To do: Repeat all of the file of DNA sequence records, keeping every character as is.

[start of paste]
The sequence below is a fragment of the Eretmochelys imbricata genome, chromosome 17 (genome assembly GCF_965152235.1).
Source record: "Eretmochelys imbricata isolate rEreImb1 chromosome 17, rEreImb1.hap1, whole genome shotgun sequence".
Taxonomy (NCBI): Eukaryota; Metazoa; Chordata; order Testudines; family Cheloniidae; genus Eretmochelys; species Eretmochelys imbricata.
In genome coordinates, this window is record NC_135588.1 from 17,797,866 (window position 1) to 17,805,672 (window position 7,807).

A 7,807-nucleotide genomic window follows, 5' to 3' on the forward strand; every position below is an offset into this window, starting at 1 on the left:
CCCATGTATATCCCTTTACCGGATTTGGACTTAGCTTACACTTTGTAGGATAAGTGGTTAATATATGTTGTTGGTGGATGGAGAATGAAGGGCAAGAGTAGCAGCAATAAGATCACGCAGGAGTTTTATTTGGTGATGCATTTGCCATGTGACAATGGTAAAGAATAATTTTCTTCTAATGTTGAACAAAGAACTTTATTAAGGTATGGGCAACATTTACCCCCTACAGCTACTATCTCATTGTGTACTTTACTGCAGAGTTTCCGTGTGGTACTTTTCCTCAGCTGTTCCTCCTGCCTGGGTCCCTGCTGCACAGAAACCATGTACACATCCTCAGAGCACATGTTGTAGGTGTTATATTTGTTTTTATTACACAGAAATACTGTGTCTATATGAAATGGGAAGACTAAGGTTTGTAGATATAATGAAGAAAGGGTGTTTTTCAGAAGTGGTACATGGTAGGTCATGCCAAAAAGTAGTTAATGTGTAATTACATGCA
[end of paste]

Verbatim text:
The sequence below is a fragment of the Eretmochelys imbricata genome, chromosome 17 (genome assembly GCF_965152235.1).
Source record: "Eretmochelys imbricata isolate rEreImb1 chromosome 17, rEreImb1.hap1, whole genome shotgun sequence".
Taxonomy (NCBI): Eukaryota; Metazoa; Chordata; order Testudines; family Cheloniidae; genus Eretmochelys; species Eretmochelys imbricata.
In genome coordinates, this window is record NC_135588.1 from 17,797,866 (window position 1) to 17,805,672 (window position 7,807).

A 7,807-nucleotide genomic window follows, 5' to 3' on the forward strand; every position below is an offset into this window, starting at 1 on the left:
CCCATGTATATCCCTTTACCGGATTTGGACTTAGCTTACACTTTGTAGGATAAGTGGTTAATATATGTTGTTGGTGGATGGAGAATGAAGGGCAAGAGTAGCAGCAATAAGATCACGCAGGAGTTTTATTTGGTGATGCATTTGCCATGTGACAATGGTAAAGAATAATTTTCTTCTAATGTTGAACAAAGAACTTTATTAAGGTATGGGCAACATTTACCCCCTACAGCTACTATCTCATTGTGTACTTTACTGCAGAGTTTCCGTGTGGTACTTTTCCTCAGCTGTTCCTCCTGCCTGGGTCCCTGCTGCACAGAAACCATGTACACATCCTCAGAGCACATGTTGTAGGTGTTATATTTGTTTTTATTACACAGAAATACTGTGTCTATATGAAATGGGAAGACTAAGGTTTGTAGATATAATGAAGAAAGGGTGTTTTTCAGAAGTGGTACATGGTAGGTCATGCCAAAAAGTAGTTAATGTGTAATTACATGCA